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Local Government- Is it Good Enough?

Larry Graham Pulls Back

 

Like many community members trying to improve their community, the stress of dealing with dictatorial government ministers, or in the case of David Templeman, the "worst" Local Government Minister in 50 years according to journalist Paul Murray, has led to well known reform advocate Larry Graham pulling the plug a few minutes ago and heading for some fun in retirement. 


This is a great pity, as there is so much to do to improve local government so that it serves the community, not developers and the State Government.

Here is what Larry has just posted:

Larry GrahamLocal Government Reform
14m  · 
This is a quick post to advise that I will no longer be playing any public part in any matters local government. Whilst I am still healthy and kicking, my ticker has been a tad dodgy for a while, and this stuff is not helping, so it must go; that is not the ticker, it is the stuff that must go.
My association with these matters was accidental and resulted from some local dealings that highlighted many of the major failings in the system. When I made a written submission to the local government act review, my phone melted down, and a lot of people pointed out very few people ever get to review legislation and because I had, these folks asked me to get involved, so I did.
Things began in a cooperative way but sadly the former minister turned it into a battle that it needed not to be. The incoming minister is heading down the same path, so maybe it is me that brings out the worst in them.
But it is extraordinary that neither of these ministers knew what their role under the Act was. Despite the law saying the opposite, one thought councils had no power on “operational matters”, (whatever they may be) and the other does not know he has the power to direct councils. And the department that is supposed to advise them was subject to one of the most damning Auditor General reports that I have ever seen. How can people with such poor levels of knowledge, successfully and competently rewrite laws?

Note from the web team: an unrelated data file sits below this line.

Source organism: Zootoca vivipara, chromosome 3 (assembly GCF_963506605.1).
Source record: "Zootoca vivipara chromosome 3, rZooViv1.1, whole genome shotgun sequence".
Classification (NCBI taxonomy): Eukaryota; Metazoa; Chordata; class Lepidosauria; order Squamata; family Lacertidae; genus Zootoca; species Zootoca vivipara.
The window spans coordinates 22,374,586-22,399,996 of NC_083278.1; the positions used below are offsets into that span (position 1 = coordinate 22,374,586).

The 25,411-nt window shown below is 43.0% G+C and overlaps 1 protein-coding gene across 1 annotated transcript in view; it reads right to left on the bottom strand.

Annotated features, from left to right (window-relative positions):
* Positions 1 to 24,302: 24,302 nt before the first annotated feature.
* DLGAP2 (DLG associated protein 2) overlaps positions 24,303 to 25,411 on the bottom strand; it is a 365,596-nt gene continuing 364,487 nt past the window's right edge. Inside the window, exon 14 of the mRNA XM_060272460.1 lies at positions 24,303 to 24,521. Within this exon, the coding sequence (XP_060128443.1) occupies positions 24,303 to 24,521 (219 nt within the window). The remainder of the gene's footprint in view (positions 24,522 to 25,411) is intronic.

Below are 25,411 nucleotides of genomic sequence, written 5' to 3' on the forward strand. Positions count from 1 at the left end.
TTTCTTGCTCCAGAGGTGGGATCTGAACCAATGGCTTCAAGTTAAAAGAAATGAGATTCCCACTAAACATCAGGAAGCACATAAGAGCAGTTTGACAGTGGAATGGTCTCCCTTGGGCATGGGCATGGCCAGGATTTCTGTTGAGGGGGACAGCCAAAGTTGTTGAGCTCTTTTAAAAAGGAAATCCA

While there will be substantive window dressing, there will be precious little reform in local government and in a few years’ time, folks will again be talking about the power of the club and the structural, democratic, and economic dysfunction of local government. Then another minister will charge off over the reform hill, but like the last two ministers, the next newbie will only get as far as the club allows them to.
Debating the formation of the parliamentary select committee one of the high-profile party head kickers pontificated about local government not being in the constitution; well, it is. But it is these spruikers and the apologists like them who parrot the club lines who perpetuate the dysfunction in the sector.
It is just so obvious that many of these talking heads base their input on sweeping assumptions; they obviously cannot read properly, they repeat propaganda, and have obviously never read the act, but we are supposed to take them seriously. That old saying about them being entitled to their opinion but not their own facts kicks in about here.
My hope is that one day someone in power will have the courage to examine the entrenched and systemic corruption and cosiness of the local government club and end it, but my guess is that will not happen for a very long time.
My thanks to the big mobs of people who work hard in the sector for the right reasons and also to those who have contacted me with sage advice, and those who passed on their knowledge; I needed it, it has all helped enormously and I thank them for it.
As I dust off my cameras, pack my car, and prepare for the return to my much missed hermetic life, I wish you all well. See Ya!